Not new. Not American. Not garden.

Michael King’s recent blog post entitled Never New Gardening had me stewing for quite some time before responding.  He and I agree on one thing: that titles for garden trends will ultimately incite a downward spiral, ensuring that what begins by getting an increasing groundswell of support will almost certainly feel the sting of going out of favor.

King  writes that the inspired philosophy behind the 1980’s New American Garden and its successors, the Dutch Wave and the New Perennials Movements, combined traditional landscape features with bold and ecologically aware planting combinations.   He lauds the use of native species in highly designed spaces, and refers to his excellent earlier description of The Netherlands’ heemparken, which were created not as conservation areas, but rather to instill an appreciation for native species through stylized plantings.  


Yet King concludes that the integrity of those philosophies has devolved into a paintbox of plants that have lost their site sensitivity.  This description of the sad current state of affairs evokes a chain store feel to the current use of the plants and the designs.  He declares, “Nobody talks about the New American Garden anymore.”


Not only DO people still talk about this design philosophy, they want to hear about it and understand its roots in art, architecture, industry, and ecology.  They want to examine how a new generation of talented designers is putting their distinctive spin on it.  I opened  a lecture I gave at the New York Botanical Garden, titled The New American Garden, with the provocative statement that the New American Garden was not new, nor strictly American, and encompassed more than the traditional garden.  People were very receptive.  They got it, and it excited them.  Designers are eager to contribute to refine and explore the practices promoted in the not-new, not-American not-garden tradition.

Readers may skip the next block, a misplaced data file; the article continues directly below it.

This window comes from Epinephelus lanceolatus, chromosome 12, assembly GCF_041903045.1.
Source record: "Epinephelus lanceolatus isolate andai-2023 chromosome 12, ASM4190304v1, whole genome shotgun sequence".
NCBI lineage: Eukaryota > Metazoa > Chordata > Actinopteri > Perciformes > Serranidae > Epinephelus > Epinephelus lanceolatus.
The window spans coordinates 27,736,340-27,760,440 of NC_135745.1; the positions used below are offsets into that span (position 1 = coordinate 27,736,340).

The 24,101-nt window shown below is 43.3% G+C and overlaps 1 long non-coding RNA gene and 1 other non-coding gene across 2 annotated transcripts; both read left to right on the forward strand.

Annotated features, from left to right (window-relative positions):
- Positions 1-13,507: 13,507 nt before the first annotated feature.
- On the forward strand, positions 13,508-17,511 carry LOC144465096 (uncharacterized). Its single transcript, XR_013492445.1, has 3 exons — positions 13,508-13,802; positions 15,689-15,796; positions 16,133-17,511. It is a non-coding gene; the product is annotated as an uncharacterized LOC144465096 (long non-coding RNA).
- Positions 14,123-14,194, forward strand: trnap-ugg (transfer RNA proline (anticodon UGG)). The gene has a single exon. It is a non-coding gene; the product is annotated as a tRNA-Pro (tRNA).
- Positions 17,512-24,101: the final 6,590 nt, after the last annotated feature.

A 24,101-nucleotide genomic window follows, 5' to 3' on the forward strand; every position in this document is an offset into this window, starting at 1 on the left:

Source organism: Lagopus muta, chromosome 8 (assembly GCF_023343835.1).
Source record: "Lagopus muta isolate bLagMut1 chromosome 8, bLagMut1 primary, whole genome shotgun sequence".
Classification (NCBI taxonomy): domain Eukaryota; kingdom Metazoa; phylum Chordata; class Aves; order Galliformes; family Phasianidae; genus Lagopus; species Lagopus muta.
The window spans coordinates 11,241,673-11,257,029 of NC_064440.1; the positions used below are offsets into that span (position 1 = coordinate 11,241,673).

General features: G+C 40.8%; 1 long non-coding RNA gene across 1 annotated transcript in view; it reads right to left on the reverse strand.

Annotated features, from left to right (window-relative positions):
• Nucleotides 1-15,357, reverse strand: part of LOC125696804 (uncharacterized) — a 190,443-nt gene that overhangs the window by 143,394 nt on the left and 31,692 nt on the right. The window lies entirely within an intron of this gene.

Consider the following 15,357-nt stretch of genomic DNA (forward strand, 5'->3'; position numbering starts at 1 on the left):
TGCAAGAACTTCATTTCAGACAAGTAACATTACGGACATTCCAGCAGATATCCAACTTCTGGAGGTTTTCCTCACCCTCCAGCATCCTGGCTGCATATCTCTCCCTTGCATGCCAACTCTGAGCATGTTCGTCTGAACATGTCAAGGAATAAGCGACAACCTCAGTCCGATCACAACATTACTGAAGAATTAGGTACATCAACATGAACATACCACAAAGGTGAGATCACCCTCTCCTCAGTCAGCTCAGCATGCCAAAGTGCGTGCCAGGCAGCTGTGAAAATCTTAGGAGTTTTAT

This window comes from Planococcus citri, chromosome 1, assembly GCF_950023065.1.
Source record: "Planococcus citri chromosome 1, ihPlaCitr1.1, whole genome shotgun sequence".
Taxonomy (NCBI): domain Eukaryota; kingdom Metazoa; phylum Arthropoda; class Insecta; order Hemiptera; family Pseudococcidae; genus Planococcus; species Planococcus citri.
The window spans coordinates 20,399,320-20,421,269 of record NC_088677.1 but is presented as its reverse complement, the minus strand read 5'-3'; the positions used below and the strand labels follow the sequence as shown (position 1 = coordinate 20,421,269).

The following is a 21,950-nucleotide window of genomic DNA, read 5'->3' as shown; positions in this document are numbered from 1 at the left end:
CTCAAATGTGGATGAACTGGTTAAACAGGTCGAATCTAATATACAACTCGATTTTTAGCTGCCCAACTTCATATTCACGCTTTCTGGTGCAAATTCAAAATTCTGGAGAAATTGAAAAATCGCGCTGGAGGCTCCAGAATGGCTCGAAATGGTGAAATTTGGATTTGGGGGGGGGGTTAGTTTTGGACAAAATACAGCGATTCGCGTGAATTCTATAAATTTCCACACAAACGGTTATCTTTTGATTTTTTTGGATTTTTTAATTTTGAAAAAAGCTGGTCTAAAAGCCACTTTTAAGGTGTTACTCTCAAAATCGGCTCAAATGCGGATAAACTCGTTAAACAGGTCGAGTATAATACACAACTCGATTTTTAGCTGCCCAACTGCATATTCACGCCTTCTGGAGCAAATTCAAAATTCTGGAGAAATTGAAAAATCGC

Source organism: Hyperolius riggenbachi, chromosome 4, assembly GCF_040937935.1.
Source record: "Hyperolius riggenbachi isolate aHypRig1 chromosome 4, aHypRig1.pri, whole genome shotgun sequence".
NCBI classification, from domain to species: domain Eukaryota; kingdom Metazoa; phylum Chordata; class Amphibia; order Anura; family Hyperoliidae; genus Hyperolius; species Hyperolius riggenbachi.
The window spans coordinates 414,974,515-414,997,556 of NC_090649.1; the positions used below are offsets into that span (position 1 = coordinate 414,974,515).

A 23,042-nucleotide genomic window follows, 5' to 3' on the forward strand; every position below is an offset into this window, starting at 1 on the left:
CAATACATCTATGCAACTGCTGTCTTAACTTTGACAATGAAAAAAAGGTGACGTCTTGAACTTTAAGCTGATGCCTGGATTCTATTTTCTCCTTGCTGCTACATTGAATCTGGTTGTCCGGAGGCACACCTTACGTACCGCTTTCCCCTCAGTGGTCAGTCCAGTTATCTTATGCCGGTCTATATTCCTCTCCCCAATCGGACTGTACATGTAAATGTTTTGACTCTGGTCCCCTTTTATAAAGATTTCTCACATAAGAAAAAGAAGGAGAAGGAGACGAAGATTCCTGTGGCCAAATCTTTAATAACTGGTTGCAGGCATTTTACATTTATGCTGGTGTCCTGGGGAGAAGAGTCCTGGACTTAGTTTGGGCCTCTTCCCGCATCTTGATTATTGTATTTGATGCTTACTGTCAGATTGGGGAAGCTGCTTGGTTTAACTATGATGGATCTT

King’s analysis ends with this defeatist statement: “Gardening is not landscape architecture nor nature conservation. It is a form of aesthetic self expression and any attempts to afford it greater worthiness by applying unnecessary credentials of ecological merit are dishonest.”

Um, no.

The New American/New Perennials projects that are the most outstanding combine all four of these words.  Landscape, because they distill the essence of a place and display it in a way that is evocative and compelling.  Architecture, because their constructed shapes accent relationships to the buildings and the naturally occurring elements that surround it.  Nature, because they strengthen a viewer’s connection with the often overlooked and underappreciated drama of the changing flora and fauna that exist around us.  And conservation, because at its most successful, a garden inspires us to have a deeper connection, a greater understanding, and a more serious commitment to providing stewardship in the continued good health of the landscapes that define where we live.


Now get out there and grow something.  Get wild.


  1. You’re so right… naming a garden trend is a dangerous proposition. And yet like plants themselves, we need to call them something, right? At least, ‘New Perennial’ is a whole lot better than ‘New Wave’, which it was also called for a while – reminding me more of late 70s bands like Blondie, The Talking Heads, et. al.